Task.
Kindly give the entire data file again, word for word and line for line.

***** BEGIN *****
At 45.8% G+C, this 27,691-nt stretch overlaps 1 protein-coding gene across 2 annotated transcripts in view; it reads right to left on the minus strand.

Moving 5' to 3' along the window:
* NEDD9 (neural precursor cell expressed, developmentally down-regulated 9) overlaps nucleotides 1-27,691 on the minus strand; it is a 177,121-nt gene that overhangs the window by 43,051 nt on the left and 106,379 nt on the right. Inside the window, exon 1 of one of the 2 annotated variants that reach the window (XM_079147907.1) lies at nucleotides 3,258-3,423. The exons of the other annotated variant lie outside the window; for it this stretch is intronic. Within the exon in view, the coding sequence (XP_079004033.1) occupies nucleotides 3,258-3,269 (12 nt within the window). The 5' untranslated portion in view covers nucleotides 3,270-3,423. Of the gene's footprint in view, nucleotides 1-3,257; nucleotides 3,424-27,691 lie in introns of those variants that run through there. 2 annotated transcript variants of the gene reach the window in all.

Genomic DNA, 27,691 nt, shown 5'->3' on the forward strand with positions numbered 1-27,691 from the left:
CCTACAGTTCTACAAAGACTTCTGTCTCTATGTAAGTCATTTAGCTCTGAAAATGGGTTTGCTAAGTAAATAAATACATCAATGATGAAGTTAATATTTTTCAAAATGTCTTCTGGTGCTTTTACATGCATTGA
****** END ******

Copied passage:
At 45.8% G+C, this 27,691-nt stretch overlaps 1 protein-coding gene across 2 annotated transcripts in view; it reads right to left on the minus strand.

Moving 5' to 3' along the window:
* NEDD9 (neural precursor cell expressed, developmentally down-regulated 9) overlaps nucleotides 1-27,691 on the minus strand; it is a 177,121-nt gene that overhangs the window by 43,051 nt on the left and 106,379 nt on the right. Inside the window, exon 1 of one of the 2 annotated variants that reach the window (XM_079147907.1) lies at nucleotides 3,258-3,423. The exons of the other annotated variant lie outside the window; for it this stretch is intronic. Within the exon in view, the coding sequence (XP_079004033.1) occupies nucleotides 3,258-3,269 (12 nt within the window). The 5' untranslated portion in view covers nucleotides 3,270-3,423. Of the gene's footprint in view, nucleotides 1-3,257; nucleotides 3,424-27,691 lie in introns of those variants that run through there. 2 annotated transcript variants of the gene reach the window in all.

Genomic DNA, 27,691 nt, shown 5'->3' on the forward strand with positions numbered 1-27,691 from the left:
CCTACAGTTCTACAAAGACTTCTGTCTCTATGTAAGTCATTTAGCTCTGAAAATGGGTTTGCTAAGTAAATAAATACATCAATGATGAAGTTAATATTTTTCAAAATGTCTTCTGGTGCTTTTACATGCATTGA